A report of the missionaries' arrival here was published in 1879 by Charles Hawley as Early Chapters of Cayuga History: Jesuit Missions in Goi-o-gouen, 1656-1684 ; Also an Account of the Sulpitian Mission Among the Emigrant Cayugas about Quinte Bay, in 1668. I don't think succinctness was one of Charles's strong points. Anyway, the book has been digitised by Google, so we can see how Claude Trouvé, writing in 1672, was treated by the Cayugas when he arrived here. This must be one of the earliest European descriptions of squash in this area:
Having arrived at Kenté we were regaled there as well as it was possible by the Indians of the place. It is true that the feast consisted only of some citrouilles (squashes) fricasseed with grease, which we found good; they are indeed excellent in this country and cannot enter into comparison with those of Europe. It may even be said that it is wronging them to give them the name of citrouilles. They are of a very great variety of shapes and scarcely one has any resemblance to those in France. There are some so hard as to require a hatchet if you wish to split them open before cooking. All have different names.After the mission closed down, however, the Great Canadian Lakes site informs us that:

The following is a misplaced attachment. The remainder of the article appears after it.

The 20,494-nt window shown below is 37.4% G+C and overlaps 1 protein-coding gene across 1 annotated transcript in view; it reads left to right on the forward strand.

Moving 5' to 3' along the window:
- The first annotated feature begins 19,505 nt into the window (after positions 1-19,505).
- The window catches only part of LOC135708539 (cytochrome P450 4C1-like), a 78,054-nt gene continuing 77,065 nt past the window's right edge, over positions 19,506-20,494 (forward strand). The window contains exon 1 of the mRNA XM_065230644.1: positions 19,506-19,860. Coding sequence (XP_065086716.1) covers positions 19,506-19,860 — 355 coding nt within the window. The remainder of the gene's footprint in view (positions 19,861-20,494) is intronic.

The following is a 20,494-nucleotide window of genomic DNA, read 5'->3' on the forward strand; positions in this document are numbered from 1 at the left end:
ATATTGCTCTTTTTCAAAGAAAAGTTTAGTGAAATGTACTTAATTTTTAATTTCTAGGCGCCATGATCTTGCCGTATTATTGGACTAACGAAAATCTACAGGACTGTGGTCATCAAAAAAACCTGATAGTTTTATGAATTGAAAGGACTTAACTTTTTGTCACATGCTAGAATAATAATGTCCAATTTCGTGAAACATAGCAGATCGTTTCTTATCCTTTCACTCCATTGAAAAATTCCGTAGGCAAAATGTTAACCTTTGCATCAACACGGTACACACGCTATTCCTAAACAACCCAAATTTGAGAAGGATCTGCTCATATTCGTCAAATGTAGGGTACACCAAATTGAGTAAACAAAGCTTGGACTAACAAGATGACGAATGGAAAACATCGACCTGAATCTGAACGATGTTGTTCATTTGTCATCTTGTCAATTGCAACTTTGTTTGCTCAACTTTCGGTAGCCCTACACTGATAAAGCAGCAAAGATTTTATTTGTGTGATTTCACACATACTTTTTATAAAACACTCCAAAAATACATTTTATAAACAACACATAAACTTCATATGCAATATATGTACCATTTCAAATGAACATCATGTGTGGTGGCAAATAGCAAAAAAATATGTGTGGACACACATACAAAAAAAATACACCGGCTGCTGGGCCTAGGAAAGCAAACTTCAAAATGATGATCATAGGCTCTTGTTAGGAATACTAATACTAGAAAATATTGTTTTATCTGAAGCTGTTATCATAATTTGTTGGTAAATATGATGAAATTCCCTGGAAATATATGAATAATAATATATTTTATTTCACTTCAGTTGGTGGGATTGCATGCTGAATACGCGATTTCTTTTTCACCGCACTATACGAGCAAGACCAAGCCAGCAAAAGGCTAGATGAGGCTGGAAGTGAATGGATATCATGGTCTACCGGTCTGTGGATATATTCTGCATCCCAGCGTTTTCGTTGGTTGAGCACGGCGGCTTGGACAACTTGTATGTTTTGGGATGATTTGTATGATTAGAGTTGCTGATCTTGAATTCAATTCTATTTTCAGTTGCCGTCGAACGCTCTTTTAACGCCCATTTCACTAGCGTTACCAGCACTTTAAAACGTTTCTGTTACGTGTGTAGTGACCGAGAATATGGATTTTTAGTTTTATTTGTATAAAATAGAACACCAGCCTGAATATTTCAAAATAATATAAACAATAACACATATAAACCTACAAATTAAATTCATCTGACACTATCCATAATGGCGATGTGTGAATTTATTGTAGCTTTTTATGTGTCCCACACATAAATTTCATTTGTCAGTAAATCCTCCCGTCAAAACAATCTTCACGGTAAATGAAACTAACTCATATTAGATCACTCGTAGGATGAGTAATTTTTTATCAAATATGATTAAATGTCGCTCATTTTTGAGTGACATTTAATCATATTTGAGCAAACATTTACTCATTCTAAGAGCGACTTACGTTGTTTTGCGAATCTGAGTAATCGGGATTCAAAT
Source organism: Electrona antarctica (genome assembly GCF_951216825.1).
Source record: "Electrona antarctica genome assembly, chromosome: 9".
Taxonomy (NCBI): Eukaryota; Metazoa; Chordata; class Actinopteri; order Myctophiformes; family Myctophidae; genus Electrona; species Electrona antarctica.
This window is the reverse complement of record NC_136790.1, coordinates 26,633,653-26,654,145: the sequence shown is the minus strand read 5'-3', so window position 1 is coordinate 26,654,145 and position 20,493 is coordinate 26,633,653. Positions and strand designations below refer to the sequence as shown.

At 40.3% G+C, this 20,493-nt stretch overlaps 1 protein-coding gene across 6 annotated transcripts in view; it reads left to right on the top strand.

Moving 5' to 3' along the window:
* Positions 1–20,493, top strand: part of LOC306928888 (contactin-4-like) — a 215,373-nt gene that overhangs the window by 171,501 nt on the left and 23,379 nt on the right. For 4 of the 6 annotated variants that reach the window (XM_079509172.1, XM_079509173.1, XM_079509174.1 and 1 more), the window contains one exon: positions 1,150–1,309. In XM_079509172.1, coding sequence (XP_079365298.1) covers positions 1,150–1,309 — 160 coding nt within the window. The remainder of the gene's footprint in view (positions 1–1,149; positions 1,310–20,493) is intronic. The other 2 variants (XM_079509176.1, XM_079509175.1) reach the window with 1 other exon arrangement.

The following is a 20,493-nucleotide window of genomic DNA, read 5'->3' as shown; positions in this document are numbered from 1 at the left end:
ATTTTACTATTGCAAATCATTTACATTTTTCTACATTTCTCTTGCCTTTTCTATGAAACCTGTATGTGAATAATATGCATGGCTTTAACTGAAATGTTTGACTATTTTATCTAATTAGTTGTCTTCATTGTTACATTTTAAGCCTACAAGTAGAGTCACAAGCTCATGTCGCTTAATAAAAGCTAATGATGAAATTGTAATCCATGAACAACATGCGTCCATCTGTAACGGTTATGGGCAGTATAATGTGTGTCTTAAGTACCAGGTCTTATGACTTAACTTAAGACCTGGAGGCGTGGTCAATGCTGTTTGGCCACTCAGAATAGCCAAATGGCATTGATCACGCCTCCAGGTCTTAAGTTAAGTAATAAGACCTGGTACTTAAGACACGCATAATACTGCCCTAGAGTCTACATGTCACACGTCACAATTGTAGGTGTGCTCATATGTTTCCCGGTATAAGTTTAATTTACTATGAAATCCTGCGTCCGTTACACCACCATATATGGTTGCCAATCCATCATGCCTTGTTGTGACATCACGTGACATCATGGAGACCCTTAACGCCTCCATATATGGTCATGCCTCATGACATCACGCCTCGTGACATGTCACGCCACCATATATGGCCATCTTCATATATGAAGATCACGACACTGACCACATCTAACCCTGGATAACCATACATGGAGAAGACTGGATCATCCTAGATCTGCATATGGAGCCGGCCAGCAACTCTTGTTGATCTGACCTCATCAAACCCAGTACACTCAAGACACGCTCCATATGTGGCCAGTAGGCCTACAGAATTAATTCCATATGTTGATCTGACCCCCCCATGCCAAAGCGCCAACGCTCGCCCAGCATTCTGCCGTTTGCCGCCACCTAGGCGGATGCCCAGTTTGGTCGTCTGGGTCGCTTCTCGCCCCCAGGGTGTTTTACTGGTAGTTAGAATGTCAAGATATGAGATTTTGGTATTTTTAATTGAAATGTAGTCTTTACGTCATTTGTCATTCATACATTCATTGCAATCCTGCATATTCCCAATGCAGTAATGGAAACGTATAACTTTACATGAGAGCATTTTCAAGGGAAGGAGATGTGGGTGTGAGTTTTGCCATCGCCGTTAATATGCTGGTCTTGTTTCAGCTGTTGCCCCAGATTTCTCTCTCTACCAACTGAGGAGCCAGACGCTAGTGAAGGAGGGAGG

A brutal fate awaited the natives that were left behind. In 1687, from his base at Fort Frontenac, a new French Governor, the Marquis de Denonville and his Iroquois allies attacked and tortured the remaining Kente natives, taking those who survived back to France to work as galley slaves.Nice.
The mission and the village were short-lived, but the area now called Prince Edward County became known as the Isle of Quinte (or Quinte's Isle) and the stretch of water between it and the mainland to the north is still called the Bay of Quinte. Not much comfort to those poor Cayugas, I'm sure.